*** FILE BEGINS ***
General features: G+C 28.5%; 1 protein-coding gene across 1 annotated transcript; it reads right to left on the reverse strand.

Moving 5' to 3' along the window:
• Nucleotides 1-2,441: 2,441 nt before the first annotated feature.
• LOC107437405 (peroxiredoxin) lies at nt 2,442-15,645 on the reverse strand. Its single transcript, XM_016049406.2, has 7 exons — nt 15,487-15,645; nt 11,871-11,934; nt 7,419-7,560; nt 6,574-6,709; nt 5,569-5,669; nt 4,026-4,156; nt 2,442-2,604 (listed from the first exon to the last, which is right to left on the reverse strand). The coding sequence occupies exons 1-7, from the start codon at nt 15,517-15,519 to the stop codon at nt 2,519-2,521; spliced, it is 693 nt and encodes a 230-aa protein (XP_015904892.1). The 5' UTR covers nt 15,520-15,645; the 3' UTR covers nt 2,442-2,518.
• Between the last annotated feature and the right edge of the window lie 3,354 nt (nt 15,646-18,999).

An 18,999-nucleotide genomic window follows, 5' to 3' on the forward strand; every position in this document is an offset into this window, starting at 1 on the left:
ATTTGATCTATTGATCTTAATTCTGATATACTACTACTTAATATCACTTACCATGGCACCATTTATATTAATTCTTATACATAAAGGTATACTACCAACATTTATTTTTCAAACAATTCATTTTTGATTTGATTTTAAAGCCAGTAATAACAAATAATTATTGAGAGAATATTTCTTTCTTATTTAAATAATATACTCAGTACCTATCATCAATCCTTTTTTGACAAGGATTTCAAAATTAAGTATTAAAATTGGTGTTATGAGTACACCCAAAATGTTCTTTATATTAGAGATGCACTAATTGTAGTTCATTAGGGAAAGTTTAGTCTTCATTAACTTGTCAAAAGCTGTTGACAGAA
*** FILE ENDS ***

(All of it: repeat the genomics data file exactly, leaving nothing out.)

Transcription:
General features: G+C 28.5%; 1 protein-coding gene across 1 annotated transcript; it reads right to left on the reverse strand.

Moving 5' to 3' along the window:
• Nucleotides 1-2,441: 2,441 nt before the first annotated feature.
• LOC107437405 (peroxiredoxin) lies at nt 2,442-15,645 on the reverse strand. Its single transcript, XM_016049406.2, has 7 exons — nt 15,487-15,645; nt 11,871-11,934; nt 7,419-7,560; nt 6,574-6,709; nt 5,569-5,669; nt 4,026-4,156; nt 2,442-2,604 (listed from the first exon to the last, which is right to left on the reverse strand). The coding sequence occupies exons 1-7, from the start codon at nt 15,517-15,519 to the stop codon at nt 2,519-2,521; spliced, it is 693 nt and encodes a 230-aa protein (XP_015904892.1). The 5' UTR covers nt 15,520-15,645; the 3' UTR covers nt 2,442-2,518.
• Between the last annotated feature and the right edge of the window lie 3,354 nt (nt 15,646-18,999).

An 18,999-nucleotide genomic window follows, 5' to 3' on the forward strand; every position in this document is an offset into this window, starting at 1 on the left:
ATTTGATCTATTGATCTTAATTCTGATATACTACTACTTAATATCACTTACCATGGCACCATTTATATTAATTCTTATACATAAAGGTATACTACCAACATTTATTTTTCAAACAATTCATTTTTGATTTGATTTTAAAGCCAGTAATAACAAATAATTATTGAGAGAATATTTCTTTCTTATTTAAATAATATACTCAGTACCTATCATCAATCCTTTTTTGACAAGGATTTCAAAATTAAGTATTAAAATTGGTGTTATGAGTACACCCAAAATGTTCTTTATATTAGAGATGCACTAATTGTAGTTCATTAGGGAAAGTTTAGTCTTCATTAACTTGTCAAAAGCTGTTGACAGAA